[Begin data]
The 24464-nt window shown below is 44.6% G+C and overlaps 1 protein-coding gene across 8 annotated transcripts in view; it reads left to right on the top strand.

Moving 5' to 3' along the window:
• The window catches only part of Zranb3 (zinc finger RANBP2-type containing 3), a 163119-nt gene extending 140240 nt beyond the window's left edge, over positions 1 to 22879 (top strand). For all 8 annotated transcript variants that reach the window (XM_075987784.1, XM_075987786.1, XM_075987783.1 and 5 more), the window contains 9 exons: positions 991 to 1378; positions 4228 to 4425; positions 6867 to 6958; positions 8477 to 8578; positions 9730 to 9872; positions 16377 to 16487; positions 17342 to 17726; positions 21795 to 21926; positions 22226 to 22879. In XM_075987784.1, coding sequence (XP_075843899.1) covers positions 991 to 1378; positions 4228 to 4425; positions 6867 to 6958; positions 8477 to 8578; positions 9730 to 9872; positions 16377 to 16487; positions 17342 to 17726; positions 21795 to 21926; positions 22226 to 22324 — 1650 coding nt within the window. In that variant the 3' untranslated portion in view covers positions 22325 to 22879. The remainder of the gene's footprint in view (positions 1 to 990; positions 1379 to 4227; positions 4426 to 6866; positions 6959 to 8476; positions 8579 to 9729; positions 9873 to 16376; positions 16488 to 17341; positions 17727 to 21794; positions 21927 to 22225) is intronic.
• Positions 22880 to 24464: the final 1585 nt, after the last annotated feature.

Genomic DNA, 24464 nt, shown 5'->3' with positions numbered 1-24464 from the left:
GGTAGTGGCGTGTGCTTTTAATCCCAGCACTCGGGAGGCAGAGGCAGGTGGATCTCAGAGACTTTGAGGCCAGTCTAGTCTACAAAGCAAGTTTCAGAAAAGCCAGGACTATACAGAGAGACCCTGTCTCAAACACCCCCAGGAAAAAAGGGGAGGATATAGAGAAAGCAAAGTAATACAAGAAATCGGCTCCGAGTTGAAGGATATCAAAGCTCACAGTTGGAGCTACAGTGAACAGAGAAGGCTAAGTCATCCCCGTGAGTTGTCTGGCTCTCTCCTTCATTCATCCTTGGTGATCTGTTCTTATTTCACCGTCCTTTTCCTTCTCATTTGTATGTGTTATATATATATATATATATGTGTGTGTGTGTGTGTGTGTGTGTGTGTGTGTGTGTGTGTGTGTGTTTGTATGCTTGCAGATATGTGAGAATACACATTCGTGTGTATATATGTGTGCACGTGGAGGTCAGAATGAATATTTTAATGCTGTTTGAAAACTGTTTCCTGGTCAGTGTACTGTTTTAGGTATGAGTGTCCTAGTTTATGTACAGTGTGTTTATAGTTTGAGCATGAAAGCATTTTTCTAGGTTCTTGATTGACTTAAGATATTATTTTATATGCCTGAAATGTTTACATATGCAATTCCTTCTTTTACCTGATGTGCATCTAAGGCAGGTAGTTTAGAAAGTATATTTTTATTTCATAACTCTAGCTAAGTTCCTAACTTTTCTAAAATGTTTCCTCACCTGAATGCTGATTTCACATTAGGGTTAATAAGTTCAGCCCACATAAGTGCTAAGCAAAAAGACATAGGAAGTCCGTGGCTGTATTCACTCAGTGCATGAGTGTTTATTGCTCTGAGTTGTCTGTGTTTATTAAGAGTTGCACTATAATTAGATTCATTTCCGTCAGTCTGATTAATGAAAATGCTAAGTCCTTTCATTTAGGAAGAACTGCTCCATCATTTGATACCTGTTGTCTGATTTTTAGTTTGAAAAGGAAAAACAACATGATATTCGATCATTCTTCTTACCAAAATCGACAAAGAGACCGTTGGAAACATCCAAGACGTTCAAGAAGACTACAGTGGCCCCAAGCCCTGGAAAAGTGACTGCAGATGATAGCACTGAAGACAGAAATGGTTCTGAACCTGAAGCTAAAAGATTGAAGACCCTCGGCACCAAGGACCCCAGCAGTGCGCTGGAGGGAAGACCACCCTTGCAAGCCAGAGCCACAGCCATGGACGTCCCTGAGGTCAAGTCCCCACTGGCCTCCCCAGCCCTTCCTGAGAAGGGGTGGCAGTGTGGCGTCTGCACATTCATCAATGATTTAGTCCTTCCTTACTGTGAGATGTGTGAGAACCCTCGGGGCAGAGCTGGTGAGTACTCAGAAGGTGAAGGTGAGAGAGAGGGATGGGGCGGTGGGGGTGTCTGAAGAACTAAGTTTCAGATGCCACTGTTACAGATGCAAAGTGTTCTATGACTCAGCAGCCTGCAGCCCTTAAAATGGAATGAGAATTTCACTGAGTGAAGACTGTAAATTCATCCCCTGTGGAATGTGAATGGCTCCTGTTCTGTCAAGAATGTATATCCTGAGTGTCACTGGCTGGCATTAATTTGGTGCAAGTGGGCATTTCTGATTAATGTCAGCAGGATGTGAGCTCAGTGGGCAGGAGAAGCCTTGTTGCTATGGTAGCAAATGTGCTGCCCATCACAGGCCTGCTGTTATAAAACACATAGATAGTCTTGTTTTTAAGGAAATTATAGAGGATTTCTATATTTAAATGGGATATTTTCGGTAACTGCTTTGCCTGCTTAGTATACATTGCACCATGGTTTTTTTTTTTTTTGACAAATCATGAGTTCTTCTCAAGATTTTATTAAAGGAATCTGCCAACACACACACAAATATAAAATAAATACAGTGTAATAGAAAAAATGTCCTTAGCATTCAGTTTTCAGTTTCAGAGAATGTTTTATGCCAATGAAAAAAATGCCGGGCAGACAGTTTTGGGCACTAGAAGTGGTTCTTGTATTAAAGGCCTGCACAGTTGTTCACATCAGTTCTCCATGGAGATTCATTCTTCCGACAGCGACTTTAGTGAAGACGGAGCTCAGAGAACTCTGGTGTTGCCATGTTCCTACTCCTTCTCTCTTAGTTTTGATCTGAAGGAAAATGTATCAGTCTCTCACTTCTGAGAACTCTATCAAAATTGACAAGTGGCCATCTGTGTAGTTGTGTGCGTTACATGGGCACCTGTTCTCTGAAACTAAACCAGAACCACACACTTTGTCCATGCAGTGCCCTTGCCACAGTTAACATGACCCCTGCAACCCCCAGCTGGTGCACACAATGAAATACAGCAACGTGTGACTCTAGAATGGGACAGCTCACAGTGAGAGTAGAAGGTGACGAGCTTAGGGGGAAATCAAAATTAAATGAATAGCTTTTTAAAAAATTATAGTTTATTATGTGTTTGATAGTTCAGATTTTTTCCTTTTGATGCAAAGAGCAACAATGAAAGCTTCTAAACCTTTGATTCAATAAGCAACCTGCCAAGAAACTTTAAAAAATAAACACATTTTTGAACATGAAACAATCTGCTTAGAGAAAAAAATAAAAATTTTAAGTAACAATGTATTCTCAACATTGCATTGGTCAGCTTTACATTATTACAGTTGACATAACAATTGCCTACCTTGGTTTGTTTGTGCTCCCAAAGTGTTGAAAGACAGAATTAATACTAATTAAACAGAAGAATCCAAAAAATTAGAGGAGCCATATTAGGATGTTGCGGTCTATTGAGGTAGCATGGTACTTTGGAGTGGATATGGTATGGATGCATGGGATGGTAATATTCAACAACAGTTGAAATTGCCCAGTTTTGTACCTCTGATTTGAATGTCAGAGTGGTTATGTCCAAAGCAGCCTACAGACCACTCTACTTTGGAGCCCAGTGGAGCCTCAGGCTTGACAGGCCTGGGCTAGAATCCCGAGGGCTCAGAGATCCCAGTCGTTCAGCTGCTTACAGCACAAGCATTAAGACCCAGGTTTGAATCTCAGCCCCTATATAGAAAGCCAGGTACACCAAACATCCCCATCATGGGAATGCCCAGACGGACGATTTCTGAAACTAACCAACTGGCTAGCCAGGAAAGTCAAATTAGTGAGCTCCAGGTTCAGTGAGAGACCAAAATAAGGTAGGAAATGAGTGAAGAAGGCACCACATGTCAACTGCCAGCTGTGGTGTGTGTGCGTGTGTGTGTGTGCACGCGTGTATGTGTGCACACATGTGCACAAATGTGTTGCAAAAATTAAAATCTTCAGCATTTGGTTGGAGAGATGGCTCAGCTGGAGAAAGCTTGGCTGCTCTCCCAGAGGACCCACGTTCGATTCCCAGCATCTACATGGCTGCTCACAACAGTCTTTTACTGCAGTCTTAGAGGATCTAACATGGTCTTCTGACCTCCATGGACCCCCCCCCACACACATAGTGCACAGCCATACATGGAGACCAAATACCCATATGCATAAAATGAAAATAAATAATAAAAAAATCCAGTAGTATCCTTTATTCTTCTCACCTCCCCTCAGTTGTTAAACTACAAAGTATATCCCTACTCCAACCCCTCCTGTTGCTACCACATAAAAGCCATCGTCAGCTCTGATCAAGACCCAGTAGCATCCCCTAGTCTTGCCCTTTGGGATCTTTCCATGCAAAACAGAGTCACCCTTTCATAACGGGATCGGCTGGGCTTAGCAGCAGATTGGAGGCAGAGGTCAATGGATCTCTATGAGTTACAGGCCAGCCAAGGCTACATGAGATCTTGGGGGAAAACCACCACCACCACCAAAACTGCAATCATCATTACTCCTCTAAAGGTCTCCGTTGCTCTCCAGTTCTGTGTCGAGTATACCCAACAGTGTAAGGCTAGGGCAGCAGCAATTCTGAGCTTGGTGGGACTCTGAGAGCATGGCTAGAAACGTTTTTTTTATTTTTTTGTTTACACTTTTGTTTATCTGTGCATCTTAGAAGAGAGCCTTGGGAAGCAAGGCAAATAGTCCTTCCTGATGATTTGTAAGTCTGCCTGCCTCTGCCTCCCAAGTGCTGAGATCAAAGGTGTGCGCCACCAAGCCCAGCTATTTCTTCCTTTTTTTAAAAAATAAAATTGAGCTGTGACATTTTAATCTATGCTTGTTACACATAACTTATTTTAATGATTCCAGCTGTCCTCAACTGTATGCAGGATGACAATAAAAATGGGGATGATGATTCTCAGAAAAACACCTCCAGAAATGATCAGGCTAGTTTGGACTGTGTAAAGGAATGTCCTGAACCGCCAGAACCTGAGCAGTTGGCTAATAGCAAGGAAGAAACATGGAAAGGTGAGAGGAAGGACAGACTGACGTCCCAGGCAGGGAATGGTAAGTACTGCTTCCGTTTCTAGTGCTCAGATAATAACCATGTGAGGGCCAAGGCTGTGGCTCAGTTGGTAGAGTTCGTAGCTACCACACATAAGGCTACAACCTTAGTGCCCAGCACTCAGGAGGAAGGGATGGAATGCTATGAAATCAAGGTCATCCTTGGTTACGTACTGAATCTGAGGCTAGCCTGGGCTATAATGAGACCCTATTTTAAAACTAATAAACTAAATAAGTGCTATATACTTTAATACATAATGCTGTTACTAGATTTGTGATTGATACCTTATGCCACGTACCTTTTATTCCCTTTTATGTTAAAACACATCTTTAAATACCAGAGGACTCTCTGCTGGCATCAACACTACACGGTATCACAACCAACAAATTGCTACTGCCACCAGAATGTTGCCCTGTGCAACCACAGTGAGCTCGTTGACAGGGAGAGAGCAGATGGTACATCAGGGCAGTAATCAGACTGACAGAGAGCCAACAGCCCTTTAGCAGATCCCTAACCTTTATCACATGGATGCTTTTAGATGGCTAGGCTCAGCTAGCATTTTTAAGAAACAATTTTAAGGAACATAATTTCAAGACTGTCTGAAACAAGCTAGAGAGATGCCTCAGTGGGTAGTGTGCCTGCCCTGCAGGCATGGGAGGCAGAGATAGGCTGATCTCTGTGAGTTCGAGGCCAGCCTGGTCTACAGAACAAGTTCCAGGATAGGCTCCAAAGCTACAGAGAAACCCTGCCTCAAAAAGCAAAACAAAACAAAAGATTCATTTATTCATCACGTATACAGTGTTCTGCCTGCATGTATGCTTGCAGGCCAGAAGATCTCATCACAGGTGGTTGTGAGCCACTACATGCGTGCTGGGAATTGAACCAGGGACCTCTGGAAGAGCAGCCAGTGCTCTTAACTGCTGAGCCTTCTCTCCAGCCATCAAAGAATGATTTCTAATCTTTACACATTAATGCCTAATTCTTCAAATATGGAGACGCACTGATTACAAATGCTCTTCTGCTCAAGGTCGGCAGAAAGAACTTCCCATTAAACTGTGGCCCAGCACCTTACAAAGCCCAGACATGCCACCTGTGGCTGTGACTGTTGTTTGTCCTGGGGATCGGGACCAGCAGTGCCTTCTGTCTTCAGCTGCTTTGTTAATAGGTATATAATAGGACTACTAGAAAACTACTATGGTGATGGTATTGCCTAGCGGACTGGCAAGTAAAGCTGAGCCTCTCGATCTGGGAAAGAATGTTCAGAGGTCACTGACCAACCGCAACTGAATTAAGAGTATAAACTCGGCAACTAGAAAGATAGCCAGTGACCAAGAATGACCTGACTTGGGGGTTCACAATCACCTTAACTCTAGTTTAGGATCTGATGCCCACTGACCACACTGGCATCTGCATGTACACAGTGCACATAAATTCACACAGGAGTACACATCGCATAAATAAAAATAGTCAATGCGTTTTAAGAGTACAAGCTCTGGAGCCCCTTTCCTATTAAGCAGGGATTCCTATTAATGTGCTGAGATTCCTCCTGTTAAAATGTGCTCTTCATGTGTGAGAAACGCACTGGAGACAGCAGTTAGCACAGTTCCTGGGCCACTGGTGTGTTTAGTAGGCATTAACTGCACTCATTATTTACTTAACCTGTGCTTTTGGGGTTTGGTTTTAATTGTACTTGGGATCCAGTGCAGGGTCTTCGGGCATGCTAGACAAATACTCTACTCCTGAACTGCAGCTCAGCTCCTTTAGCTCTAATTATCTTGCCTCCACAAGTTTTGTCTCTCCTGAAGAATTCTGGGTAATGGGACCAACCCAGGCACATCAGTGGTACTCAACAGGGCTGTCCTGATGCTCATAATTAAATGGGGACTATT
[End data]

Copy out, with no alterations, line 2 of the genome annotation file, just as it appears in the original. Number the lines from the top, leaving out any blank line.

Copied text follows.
Moving 5' to 3' along the window: